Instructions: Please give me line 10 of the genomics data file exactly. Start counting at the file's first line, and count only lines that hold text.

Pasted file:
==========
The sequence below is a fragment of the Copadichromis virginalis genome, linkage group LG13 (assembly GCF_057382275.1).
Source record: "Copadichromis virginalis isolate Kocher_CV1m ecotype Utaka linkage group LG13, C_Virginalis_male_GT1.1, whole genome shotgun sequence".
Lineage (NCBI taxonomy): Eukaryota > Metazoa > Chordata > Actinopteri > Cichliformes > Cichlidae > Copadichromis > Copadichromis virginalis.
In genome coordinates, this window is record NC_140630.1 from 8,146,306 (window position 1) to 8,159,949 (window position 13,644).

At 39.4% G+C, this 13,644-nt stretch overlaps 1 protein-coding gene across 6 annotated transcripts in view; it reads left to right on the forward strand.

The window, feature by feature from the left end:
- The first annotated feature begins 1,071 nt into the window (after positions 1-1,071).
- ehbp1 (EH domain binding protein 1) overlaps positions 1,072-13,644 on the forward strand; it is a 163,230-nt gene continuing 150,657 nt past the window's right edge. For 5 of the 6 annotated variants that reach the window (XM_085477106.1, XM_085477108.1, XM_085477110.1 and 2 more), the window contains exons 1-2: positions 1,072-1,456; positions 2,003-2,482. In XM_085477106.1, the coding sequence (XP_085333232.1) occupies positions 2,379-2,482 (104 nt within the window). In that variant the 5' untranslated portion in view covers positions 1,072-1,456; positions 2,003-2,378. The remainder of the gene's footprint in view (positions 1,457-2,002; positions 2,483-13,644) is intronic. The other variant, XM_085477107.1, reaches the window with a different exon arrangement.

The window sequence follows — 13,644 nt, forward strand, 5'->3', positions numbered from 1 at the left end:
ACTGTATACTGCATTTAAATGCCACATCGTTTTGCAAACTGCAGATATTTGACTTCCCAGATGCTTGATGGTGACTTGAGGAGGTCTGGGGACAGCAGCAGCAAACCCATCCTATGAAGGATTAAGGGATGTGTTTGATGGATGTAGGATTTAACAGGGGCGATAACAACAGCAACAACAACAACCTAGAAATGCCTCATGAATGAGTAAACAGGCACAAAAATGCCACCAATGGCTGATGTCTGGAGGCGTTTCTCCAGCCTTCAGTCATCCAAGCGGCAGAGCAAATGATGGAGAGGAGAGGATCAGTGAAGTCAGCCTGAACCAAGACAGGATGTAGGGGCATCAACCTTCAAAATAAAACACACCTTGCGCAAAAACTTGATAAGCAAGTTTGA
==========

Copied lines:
ACTGTATACTGCATTTAAATGCCACATCGTTTTGCAAACTGCAGATATTTGACTTCCCAGATGCTTGATGGTGACTTGAGGAGGTCTGGGGACAGCAGCAGCAAACCCATCCTATGAAGGATTAAGGGATGTGTTTGATGGATGTAGGATTTAACAGGGGCGATAACAACAGCAACAACAACAACCTAGAAATGCCTCATGAATGAGTAAACAGGCACAAAAATGCCACCAATGGCTGATGTCTGGAGGCGTTTCTCCAGCCTTCAGTCATCCAAGCGGCAGAGCAAATGATGGAGAGGAGAGGATCAGTGAAGTCAGCCTGAACCAAGACAGGATGTAGGGGCATCAACCTTCAAAATAAAACACACCTTGCGCAAAAACTTGATAAGCAAGTTTGA